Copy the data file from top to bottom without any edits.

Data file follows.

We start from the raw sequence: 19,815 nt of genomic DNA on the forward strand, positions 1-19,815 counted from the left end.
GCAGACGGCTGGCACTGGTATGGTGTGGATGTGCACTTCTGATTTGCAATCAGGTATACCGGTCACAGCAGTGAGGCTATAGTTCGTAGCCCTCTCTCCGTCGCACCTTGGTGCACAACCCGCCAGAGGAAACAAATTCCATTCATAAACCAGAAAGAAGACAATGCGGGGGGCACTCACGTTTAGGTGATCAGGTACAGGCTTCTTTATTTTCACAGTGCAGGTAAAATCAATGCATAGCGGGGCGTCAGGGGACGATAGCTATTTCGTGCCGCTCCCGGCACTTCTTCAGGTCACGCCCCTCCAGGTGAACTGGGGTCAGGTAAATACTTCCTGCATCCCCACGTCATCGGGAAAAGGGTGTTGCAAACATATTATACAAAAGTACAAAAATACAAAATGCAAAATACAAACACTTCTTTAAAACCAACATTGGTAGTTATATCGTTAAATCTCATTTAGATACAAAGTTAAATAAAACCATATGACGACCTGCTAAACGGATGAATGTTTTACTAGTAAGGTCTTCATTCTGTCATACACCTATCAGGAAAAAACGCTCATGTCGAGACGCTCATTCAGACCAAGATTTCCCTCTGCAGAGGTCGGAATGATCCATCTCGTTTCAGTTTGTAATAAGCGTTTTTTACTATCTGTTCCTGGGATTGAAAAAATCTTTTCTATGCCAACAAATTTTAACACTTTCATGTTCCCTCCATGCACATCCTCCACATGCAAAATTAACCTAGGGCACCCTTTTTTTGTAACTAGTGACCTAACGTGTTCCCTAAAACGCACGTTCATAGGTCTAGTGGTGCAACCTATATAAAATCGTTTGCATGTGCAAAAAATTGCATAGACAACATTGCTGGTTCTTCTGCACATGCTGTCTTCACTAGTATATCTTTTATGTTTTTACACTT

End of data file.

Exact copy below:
We start from the raw sequence: 19,815 nt of genomic DNA on the forward strand, positions 1-19,815 counted from the left end.
GCAGACGGCTGGCACTGGTATGGTGTGGATGTGCACTTCTGATTTGCAATCAGGTATACCGGTCACAGCAGTGAGGCTATAGTTCGTAGCCCTCTCTCCGTCGCACCTTGGTGCACAACCCGCCAGAGGAAACAAATTCCATTCATAAACCAGAAAGAAGACAATGCGGGGGGCACTCACGTTTAGGTGATCAGGTACAGGCTTCTTTATTTTCACAGTGCAGGTAAAATCAATGCATAGCGGGGCGTCAGGGGACGATAGCTATTTCGTGCCGCTCCCGGCACTTCTTCAGGTCACGCCCCTCCAGGTGAACTGGGGTCAGGTAAATACTTCCTGCATCCCCACGTCATCGGGAAAAGGGTGTTGCAAACATATTATACAAAAGTACAAAAATACAAAATGCAAAATACAAACACTTCTTTAAAACCAACATTGGTAGTTATATCGTTAAATCTCATTTAGATACAAAGTTAAATAAAACCATATGACGACCTGCTAAACGGATGAATGTTTTACTAGTAAGGTCTTCATTCTGTCATACACCTATCAGGAAAAAACGCTCATGTCGAGACGCTCATTCAGACCAAGATTTCCCTCTGCAGAGGTCGGAATGATCCATCTCGTTTCAGTTTGTAATAAGCGTTTTTTACTATCTGTTCCTGGGATTGAAAAAATCTTTTCTATGCCAACAAATTTTAACACTTTCATGTTCCCTCCATGCACATCCTCCACATGCAAAATTAACCTAGGGCACCCTTTTTTTGTAACTAGTGACCTAACGTGTTCCCTAAAACGCACGTTCATAGGTCTAGTGGTGCAACCTATATAAAATCGTTTGCATGTGCAAAAAATTGCATAGACAACATTGCTGGTTCTTCTGCACATGCTGTCTTCACTAGTATATCTTTTATGTTTTTACACTT